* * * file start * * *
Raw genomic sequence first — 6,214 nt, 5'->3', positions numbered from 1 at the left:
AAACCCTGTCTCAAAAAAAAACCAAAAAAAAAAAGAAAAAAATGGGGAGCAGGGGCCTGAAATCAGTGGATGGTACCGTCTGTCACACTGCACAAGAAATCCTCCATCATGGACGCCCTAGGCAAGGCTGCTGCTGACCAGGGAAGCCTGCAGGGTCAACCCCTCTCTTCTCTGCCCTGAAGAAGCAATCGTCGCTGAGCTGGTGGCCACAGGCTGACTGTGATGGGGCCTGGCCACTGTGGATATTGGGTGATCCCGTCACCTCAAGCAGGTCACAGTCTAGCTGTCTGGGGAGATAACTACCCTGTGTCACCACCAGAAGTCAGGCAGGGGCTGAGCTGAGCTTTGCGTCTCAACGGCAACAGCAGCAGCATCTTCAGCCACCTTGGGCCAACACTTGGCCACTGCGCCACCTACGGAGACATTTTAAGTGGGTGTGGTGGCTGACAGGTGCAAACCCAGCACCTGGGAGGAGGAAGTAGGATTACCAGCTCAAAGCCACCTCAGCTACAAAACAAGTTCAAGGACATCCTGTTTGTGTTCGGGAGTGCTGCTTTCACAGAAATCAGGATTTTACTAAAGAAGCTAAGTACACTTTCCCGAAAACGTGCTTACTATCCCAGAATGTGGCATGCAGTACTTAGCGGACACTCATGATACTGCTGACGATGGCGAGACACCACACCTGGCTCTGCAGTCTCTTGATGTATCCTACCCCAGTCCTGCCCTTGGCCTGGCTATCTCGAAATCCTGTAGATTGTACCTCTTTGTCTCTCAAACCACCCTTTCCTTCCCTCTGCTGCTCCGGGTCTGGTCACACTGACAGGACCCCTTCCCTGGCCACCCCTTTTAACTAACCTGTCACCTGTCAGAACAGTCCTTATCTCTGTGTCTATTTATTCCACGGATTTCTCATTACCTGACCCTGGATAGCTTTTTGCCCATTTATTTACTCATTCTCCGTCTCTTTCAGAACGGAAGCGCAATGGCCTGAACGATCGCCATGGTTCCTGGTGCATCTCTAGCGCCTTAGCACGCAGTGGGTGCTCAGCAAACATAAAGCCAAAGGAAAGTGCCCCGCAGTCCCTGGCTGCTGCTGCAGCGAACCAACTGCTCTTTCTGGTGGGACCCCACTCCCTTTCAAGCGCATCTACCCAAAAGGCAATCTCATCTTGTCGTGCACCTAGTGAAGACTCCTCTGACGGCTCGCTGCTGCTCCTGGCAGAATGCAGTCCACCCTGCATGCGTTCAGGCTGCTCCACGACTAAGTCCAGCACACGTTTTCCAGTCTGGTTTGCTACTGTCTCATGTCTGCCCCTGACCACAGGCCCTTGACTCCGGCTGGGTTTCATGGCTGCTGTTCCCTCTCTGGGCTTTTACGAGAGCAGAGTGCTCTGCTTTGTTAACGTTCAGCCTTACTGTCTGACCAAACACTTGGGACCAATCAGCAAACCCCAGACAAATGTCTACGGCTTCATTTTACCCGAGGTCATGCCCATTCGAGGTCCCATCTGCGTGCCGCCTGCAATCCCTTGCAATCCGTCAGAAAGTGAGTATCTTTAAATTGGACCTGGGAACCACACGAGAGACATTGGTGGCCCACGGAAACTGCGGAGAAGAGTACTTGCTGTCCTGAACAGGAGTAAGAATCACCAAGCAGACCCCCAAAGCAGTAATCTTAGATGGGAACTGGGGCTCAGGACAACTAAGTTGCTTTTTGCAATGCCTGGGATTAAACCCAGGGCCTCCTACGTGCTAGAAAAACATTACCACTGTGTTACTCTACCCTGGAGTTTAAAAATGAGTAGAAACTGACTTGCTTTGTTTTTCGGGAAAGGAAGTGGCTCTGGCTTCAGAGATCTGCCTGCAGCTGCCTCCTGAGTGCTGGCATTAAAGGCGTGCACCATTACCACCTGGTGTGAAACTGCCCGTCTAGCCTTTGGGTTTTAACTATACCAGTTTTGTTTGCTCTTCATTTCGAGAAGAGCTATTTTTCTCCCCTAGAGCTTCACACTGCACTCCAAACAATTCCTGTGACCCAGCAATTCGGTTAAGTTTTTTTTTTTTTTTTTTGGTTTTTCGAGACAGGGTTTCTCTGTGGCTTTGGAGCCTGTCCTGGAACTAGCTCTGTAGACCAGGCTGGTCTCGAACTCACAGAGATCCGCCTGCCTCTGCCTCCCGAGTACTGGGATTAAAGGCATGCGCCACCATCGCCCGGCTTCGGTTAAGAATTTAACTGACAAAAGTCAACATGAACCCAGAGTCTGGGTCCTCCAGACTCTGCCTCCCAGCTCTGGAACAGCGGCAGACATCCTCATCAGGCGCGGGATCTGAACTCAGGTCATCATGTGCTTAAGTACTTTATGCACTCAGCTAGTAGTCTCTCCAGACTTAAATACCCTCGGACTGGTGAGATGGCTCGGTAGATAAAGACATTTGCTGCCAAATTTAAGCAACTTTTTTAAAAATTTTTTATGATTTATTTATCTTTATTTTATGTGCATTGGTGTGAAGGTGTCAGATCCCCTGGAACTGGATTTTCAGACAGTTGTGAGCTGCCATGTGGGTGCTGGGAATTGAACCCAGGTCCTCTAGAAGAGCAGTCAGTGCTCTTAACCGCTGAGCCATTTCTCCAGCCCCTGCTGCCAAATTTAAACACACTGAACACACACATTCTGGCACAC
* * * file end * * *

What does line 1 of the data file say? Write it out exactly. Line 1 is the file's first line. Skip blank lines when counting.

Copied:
Raw genomic sequence first — 6,214 nt, 5'->3', positions numbered from 1 at the left: